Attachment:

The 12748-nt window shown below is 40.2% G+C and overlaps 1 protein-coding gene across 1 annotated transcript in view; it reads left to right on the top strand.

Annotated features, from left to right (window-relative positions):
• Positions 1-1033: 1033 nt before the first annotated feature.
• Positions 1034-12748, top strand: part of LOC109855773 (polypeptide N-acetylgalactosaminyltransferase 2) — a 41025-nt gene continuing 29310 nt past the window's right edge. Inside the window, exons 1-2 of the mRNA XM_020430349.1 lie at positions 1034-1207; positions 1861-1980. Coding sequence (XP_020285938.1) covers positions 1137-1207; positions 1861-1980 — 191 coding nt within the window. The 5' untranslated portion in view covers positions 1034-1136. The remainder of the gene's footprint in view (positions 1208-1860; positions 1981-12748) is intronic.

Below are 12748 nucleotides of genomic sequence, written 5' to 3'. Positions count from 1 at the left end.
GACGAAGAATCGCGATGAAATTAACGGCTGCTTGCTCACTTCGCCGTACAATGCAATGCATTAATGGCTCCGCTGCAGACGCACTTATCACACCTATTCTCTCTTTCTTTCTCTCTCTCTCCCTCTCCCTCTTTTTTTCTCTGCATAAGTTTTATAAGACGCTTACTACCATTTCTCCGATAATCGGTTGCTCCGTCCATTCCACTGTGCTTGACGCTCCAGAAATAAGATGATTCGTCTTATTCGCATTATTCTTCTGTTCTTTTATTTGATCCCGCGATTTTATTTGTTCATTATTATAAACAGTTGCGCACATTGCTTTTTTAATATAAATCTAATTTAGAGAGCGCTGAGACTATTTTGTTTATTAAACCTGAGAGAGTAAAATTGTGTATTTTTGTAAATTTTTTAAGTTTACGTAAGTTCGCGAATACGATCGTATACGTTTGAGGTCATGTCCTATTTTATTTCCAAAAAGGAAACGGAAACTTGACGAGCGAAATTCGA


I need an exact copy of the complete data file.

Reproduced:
The 12748-nt window shown below is 40.2% G+C and overlaps 1 protein-coding gene across 1 annotated transcript in view; it reads left to right on the top strand.

Annotated features, from left to right (window-relative positions):
• Positions 1-1033: 1033 nt before the first annotated feature.
• Positions 1034-12748, top strand: part of LOC109855773 (polypeptide N-acetylgalactosaminyltransferase 2) — a 41025-nt gene continuing 29310 nt past the window's right edge. Inside the window, exons 1-2 of the mRNA XM_020430349.1 lie at positions 1034-1207; positions 1861-1980. Coding sequence (XP_020285938.1) covers positions 1137-1207; positions 1861-1980 — 191 coding nt within the window. The 5' untranslated portion in view covers positions 1034-1136. The remainder of the gene's footprint in view (positions 1208-1860; positions 1981-12748) is intronic.

Below are 12748 nucleotides of genomic sequence, written 5' to 3'. Positions count from 1 at the left end.
GACGAAGAATCGCGATGAAATTAACGGCTGCTTGCTCACTTCGCCGTACAATGCAATGCATTAATGGCTCCGCTGCAGACGCACTTATCACACCTATTCTCTCTTTCTTTCTCTCTCTCTCCCTCTCCCTCTTTTTTTCTCTGCATAAGTTTTATAAGACGCTTACTACCATTTCTCCGATAATCGGTTGCTCCGTCCATTCCACTGTGCTTGACGCTCCAGAAATAAGATGATTCGTCTTATTCGCATTATTCTTCTGTTCTTTTATTTGATCCCGCGATTTTATTTGTTCATTATTATAAACAGTTGCGCACATTGCTTTTTTAATATAAATCTAATTTAGAGAGCGCTGAGACTATTTTGTTTATTAAACCTGAGAGAGTAAAATTGTGTATTTTTGTAAATTTTTTAAGTTTACGTAAGTTCGCGAATACGATCGTATACGTTTGAGGTCATGTCCTATTTTATTTCCAAAAAGGAAACGGAAACTTGACGAGCGAAATTCGA